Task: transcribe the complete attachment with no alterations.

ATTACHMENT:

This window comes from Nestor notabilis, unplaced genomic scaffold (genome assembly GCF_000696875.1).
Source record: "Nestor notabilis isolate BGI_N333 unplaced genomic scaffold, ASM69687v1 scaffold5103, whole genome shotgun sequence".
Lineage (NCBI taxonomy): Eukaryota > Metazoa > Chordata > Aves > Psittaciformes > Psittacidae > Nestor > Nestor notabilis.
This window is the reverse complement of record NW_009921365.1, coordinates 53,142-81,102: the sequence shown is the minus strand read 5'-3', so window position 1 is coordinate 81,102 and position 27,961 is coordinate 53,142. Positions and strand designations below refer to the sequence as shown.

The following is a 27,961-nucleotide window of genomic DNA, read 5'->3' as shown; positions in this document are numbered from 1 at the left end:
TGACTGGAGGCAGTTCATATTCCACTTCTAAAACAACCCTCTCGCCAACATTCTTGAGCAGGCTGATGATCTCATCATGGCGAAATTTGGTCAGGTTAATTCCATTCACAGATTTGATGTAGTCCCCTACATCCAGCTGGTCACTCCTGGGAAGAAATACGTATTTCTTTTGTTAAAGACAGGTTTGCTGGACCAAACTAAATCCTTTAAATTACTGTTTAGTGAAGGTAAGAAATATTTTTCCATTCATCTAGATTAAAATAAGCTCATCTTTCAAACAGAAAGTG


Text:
This window comes from Nestor notabilis, unplaced genomic scaffold (genome assembly GCF_000696875.1).
Source record: "Nestor notabilis isolate BGI_N333 unplaced genomic scaffold, ASM69687v1 scaffold5103, whole genome shotgun sequence".
Lineage (NCBI taxonomy): Eukaryota > Metazoa > Chordata > Aves > Psittaciformes > Psittacidae > Nestor > Nestor notabilis.
This window is the reverse complement of record NW_009921365.1, coordinates 53,142-81,102: the sequence shown is the minus strand read 5'-3', so window position 1 is coordinate 81,102 and position 27,961 is coordinate 53,142. Positions and strand designations below refer to the sequence as shown.

The following is a 27,961-nucleotide window of genomic DNA, read 5'->3' as shown; positions in this document are numbered from 1 at the left end:
TGACTGGAGGCAGTTCATATTCCACTTCTAAAACAACCCTCTCGCCAACATTCTTGAGCAGGCTGATGATCTCATCATGGCGAAATTTGGTCAGGTTAATTCCATTCACAGATTTGATGTAGTCCCCTACATCCAGCTGGTCACTCCTGGGAAGAAATACGTATTTCTTTTGTTAAAGACAGGTTTGCTGGACCAAACTAAATCCTTTAAATTACTGTTTAGTGAAGGTAAGAAATATTTTTCCATTCATCTAGATTAAAATAAGCTCATCTTTCAAACAGAAAGTG